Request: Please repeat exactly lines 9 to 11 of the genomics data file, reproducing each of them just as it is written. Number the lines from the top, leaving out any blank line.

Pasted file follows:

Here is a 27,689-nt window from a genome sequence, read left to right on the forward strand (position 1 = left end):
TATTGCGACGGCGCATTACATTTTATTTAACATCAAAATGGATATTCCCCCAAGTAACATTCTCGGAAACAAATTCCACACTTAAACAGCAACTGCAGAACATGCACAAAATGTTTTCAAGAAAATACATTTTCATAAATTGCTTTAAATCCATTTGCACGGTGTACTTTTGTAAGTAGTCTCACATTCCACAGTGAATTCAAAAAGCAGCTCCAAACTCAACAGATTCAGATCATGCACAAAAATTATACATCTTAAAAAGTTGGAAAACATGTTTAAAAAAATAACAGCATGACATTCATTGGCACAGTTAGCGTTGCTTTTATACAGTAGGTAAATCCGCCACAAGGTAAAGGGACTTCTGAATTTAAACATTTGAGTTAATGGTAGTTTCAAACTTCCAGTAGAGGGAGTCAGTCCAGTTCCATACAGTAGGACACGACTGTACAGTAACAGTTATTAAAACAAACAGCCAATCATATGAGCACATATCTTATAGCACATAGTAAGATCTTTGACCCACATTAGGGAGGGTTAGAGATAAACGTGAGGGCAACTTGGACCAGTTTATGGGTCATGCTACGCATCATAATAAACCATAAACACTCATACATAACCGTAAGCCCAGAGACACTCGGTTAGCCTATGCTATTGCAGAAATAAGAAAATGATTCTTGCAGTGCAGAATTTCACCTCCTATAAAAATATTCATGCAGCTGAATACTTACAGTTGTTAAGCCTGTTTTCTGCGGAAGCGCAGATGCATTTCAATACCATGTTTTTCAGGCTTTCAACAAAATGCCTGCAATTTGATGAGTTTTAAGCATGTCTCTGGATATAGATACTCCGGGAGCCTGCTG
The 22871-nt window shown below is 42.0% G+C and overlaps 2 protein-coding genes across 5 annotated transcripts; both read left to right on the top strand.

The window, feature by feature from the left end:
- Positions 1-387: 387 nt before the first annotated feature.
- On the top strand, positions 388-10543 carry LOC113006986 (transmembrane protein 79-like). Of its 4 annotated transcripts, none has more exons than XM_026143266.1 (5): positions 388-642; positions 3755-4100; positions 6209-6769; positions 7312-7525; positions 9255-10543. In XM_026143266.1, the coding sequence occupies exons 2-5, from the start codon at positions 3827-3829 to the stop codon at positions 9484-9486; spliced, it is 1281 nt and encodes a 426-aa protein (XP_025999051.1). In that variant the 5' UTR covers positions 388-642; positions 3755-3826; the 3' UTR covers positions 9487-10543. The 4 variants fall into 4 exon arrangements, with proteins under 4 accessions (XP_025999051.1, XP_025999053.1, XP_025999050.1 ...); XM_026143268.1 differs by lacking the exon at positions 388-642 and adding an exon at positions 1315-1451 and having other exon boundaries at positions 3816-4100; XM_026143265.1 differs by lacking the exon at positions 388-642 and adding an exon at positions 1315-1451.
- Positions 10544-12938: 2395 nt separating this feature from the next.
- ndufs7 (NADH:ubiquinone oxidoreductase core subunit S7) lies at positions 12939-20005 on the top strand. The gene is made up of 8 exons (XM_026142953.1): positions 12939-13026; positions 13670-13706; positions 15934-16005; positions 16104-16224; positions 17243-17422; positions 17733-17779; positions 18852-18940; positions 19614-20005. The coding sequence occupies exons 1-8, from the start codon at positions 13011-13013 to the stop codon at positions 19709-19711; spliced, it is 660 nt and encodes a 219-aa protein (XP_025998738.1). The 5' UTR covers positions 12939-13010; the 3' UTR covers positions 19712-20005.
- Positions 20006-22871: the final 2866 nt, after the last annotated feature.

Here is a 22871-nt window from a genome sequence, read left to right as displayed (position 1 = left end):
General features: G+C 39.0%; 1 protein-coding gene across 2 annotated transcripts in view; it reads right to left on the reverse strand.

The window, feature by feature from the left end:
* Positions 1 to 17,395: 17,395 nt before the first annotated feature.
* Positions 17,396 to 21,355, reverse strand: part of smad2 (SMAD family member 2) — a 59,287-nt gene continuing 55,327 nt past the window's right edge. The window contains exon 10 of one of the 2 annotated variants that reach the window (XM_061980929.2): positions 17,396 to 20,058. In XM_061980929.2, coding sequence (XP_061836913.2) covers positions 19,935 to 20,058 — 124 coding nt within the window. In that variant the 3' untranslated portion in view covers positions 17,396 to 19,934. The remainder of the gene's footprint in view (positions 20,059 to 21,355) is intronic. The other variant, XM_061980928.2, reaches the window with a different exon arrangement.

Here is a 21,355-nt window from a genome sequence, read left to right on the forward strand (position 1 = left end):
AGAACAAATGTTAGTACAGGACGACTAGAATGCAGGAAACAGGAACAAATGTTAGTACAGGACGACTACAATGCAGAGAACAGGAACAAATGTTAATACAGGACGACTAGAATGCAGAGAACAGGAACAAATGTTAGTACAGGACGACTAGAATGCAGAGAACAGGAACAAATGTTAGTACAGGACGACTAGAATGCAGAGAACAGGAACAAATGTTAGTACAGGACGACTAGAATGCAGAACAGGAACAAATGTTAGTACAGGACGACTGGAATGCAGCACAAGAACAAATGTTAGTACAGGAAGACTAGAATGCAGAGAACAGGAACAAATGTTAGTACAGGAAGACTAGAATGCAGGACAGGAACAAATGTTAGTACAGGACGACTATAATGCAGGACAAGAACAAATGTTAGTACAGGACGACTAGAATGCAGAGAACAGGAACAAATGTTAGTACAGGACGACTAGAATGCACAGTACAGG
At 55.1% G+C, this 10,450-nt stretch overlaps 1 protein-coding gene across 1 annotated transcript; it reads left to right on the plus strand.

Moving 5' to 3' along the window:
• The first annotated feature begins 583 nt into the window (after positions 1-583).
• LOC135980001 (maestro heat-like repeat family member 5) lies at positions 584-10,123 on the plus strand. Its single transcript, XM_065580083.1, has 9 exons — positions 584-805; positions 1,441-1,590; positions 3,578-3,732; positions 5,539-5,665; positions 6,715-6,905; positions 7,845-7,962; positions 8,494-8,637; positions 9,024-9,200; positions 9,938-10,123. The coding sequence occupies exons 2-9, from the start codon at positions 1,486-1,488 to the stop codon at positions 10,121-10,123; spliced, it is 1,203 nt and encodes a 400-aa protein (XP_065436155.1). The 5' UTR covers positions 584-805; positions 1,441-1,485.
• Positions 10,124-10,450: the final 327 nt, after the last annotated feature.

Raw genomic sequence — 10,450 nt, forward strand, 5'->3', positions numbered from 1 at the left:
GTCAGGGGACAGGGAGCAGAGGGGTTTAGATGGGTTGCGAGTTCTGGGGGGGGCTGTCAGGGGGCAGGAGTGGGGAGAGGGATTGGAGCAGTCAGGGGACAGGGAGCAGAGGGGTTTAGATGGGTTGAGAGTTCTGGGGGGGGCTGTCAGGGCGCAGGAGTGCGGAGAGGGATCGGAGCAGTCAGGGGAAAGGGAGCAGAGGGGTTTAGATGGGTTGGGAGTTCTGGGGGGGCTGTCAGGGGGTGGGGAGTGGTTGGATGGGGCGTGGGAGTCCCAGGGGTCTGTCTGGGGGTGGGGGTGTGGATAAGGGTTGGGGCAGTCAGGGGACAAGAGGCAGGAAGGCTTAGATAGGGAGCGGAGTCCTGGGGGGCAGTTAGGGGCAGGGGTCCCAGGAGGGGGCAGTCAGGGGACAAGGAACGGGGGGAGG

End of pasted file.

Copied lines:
- Positions 20006-22871: the final 2866 nt, after the last annotated feature.

Here is a 22871-nt window from a genome sequence, read left to right as displayed (position 1 = left end):
General features: G+C 39.0%; 1 protein-coding gene across 2 annotated transcripts in view; it reads right to left on the reverse strand.